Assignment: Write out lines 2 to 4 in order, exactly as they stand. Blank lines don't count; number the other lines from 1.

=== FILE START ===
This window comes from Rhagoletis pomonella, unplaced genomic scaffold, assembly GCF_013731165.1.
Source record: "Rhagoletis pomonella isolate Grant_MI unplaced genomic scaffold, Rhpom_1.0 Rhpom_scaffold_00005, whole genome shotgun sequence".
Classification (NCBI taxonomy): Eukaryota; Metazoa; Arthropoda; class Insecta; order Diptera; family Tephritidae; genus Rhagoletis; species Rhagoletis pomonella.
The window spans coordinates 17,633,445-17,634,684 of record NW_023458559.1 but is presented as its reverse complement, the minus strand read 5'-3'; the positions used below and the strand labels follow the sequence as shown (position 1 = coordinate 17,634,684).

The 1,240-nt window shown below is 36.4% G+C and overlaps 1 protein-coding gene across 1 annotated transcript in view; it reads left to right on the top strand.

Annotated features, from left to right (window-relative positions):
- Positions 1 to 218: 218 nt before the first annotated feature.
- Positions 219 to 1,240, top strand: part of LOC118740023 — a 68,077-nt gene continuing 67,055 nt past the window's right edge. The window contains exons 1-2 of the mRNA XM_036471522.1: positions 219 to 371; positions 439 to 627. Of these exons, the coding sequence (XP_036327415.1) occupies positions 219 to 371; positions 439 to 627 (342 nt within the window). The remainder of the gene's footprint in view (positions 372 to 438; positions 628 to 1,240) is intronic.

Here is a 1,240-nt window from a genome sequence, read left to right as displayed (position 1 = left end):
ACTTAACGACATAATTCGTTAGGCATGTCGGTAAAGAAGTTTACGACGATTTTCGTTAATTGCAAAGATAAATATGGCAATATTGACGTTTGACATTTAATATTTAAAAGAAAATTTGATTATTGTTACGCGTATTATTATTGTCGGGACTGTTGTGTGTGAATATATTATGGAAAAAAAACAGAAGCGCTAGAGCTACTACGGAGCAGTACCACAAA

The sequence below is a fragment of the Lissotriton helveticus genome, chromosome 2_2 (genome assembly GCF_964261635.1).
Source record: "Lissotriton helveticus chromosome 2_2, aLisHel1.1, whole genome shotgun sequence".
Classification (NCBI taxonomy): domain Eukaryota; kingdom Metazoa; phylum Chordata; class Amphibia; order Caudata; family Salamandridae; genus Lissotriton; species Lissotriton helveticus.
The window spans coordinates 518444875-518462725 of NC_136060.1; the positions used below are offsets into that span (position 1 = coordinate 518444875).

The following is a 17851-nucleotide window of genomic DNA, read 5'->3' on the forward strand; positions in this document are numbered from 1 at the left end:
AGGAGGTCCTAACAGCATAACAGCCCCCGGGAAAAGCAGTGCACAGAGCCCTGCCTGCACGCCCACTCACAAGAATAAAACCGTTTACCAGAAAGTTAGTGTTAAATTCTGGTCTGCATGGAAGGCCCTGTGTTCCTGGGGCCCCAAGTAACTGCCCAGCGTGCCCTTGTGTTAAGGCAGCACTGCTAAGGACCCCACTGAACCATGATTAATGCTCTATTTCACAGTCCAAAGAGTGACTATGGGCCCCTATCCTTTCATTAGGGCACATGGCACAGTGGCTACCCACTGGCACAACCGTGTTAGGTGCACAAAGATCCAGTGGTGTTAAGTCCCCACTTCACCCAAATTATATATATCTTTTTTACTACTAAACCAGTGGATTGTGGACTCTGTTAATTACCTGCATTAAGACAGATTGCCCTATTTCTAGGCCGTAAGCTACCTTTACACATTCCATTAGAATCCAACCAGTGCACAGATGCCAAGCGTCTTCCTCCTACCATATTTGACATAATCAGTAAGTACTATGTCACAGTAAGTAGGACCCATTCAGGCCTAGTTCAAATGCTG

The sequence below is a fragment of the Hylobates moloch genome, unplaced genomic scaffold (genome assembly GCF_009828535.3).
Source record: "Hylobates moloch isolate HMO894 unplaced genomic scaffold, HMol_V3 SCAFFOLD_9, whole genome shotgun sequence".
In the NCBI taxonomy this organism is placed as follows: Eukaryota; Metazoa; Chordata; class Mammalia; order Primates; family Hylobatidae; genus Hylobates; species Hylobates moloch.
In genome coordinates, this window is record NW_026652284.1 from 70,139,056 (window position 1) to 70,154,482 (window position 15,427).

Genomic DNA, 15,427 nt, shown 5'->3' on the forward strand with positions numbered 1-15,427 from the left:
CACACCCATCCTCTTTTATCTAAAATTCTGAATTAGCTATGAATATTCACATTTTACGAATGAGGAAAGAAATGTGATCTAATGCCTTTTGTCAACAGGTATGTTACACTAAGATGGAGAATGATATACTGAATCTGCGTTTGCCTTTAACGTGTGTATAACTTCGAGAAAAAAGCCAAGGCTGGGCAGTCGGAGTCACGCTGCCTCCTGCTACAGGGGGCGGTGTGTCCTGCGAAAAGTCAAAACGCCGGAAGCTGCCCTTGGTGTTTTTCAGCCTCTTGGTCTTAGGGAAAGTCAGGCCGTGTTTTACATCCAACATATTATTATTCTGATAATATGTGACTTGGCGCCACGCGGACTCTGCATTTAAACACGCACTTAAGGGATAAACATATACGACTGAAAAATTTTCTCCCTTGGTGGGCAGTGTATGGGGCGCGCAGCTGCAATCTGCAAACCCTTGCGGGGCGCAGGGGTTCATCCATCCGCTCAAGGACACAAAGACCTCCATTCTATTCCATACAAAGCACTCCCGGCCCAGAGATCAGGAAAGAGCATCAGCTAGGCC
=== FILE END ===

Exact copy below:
Source record: "Rhagoletis pomonella isolate Grant_MI unplaced genomic scaffold, Rhpom_1.0 Rhpom_scaffold_00005, whole genome shotgun sequence".
Classification (NCBI taxonomy): Eukaryota; Metazoa; Arthropoda; class Insecta; order Diptera; family Tephritidae; genus Rhagoletis; species Rhagoletis pomonella.
The window spans coordinates 17,633,445-17,634,684 of record NW_023458559.1 but is presented as its reverse complement, the minus strand read 5'-3'; the positions used below and the strand labels follow the sequence as shown (position 1 = coordinate 17,634,684).